Publication: Research - peer-review › Journal article – Annual report year: 2004
In this paper we examine the traveling saleman problem with time windows for various degrees of dynamism. In contrast to the static problem, where the dispatcher can plan ahead, in the dynamic version, part or all of the necessary information becomes available only during the day of operation. We seek to minimize lateness and examine the impact of this criterion choice on the distance traveled. Our focus on lateness is motivated by the problem faced by overnight mail service providers. We propose a real-time solution method that requires the vehicle, when idle, to wait at the current customer location until it can service another customer without being early. In addition, we develop several enhanced versions of this method that may reposition the vehicle at a location different from that of the current customer based on a priori information on future requests. The results we obtained on both randomly generated data and on a real-world case study indicate that all policies proved capable of significantly reducing lateness. Our results also show that this can be accomplished with only small distance increases. The basic policy outperformed the other methods primarily when lateness and distance were equally minimized and proved very robust in all environments studied. When only lateness was considered, the policy to reposition the vehicle at a location near the current customer generally provided the largest reductions in average lateness and the number of late customers. It also produced the least extra distance to be traveled among the relocation policies.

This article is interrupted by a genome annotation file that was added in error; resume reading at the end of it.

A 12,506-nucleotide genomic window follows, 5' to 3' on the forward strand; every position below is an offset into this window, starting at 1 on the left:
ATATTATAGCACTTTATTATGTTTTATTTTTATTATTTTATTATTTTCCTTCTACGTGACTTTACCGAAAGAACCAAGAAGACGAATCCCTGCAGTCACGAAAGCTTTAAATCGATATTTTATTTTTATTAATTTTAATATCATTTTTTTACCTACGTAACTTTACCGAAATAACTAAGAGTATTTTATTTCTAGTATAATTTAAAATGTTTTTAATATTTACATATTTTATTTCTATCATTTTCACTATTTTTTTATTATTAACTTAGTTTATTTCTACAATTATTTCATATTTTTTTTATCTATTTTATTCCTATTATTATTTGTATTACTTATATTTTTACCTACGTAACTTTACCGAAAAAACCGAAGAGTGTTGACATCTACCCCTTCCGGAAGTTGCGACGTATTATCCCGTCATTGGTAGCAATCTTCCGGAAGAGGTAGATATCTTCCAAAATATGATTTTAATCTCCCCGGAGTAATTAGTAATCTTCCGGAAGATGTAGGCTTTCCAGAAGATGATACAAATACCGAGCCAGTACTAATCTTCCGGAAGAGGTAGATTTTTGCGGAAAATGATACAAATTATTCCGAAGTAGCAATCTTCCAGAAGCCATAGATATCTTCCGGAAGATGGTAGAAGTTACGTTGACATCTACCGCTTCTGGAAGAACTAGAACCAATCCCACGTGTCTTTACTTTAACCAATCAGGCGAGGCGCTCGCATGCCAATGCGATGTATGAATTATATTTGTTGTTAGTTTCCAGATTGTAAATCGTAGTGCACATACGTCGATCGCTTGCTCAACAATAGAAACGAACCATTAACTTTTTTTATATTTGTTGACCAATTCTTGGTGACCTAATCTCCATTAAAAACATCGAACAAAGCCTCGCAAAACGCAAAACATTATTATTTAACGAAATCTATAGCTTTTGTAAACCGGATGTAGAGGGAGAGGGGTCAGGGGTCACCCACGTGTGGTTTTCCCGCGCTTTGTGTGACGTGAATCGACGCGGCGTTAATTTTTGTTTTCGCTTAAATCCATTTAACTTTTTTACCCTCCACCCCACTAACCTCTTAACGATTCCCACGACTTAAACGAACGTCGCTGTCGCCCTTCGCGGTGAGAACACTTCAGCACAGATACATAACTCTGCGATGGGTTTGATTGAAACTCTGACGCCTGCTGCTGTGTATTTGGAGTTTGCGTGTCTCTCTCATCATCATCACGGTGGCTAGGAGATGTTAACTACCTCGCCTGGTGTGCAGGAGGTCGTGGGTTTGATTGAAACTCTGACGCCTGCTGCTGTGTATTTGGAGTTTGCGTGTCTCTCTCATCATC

|State||Published - 2004|